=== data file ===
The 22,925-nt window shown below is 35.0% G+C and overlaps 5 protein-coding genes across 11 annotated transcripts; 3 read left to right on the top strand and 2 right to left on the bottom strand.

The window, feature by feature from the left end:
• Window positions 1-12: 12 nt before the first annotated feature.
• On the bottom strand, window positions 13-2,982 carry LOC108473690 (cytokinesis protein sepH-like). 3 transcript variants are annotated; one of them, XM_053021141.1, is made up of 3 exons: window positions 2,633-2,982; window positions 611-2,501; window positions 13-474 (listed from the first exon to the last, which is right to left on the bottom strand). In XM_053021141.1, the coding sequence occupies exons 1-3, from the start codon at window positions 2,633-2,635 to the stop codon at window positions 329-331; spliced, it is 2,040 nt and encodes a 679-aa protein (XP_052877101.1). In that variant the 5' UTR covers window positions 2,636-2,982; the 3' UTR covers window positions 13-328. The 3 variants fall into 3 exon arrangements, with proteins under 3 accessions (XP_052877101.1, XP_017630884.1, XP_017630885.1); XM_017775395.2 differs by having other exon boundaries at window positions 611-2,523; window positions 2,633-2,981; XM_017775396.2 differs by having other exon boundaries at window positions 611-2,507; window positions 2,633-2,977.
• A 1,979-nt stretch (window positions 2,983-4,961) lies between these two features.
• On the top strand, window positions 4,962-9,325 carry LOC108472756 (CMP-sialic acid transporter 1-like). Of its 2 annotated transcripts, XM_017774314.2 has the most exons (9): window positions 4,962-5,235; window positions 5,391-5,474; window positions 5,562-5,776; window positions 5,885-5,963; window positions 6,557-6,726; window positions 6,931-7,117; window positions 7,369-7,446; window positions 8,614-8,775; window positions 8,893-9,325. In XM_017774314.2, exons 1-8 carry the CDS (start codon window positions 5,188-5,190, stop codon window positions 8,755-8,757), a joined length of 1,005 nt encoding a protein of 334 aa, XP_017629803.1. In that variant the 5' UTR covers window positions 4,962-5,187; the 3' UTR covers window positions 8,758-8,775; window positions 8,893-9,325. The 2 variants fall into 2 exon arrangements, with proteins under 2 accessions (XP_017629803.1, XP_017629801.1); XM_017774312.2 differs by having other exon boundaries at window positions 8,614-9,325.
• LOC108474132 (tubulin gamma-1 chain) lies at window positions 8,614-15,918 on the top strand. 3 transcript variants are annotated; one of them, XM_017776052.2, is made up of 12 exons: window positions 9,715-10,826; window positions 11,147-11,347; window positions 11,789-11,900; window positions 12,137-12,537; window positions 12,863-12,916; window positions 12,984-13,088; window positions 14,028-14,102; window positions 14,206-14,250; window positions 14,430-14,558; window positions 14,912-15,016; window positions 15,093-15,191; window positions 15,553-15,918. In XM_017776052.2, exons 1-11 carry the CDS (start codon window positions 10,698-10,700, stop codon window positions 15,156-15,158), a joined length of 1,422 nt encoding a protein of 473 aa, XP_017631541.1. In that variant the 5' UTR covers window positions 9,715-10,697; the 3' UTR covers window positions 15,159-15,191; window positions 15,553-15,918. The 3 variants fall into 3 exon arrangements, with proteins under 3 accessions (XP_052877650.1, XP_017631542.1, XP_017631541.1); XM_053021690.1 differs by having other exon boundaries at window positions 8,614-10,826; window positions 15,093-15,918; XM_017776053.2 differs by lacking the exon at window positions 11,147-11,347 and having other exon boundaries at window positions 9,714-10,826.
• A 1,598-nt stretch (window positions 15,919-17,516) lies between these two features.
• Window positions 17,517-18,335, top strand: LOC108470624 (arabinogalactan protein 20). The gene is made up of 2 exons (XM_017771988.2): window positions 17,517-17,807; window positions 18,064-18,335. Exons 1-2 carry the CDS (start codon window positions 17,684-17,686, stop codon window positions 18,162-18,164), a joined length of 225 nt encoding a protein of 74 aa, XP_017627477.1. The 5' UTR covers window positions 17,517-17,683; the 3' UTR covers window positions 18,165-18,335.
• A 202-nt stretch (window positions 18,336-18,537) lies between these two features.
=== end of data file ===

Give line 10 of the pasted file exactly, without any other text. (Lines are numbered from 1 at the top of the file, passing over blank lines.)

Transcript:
• A 202-nt stretch (window positions 18,336-18,537) lies between these two features.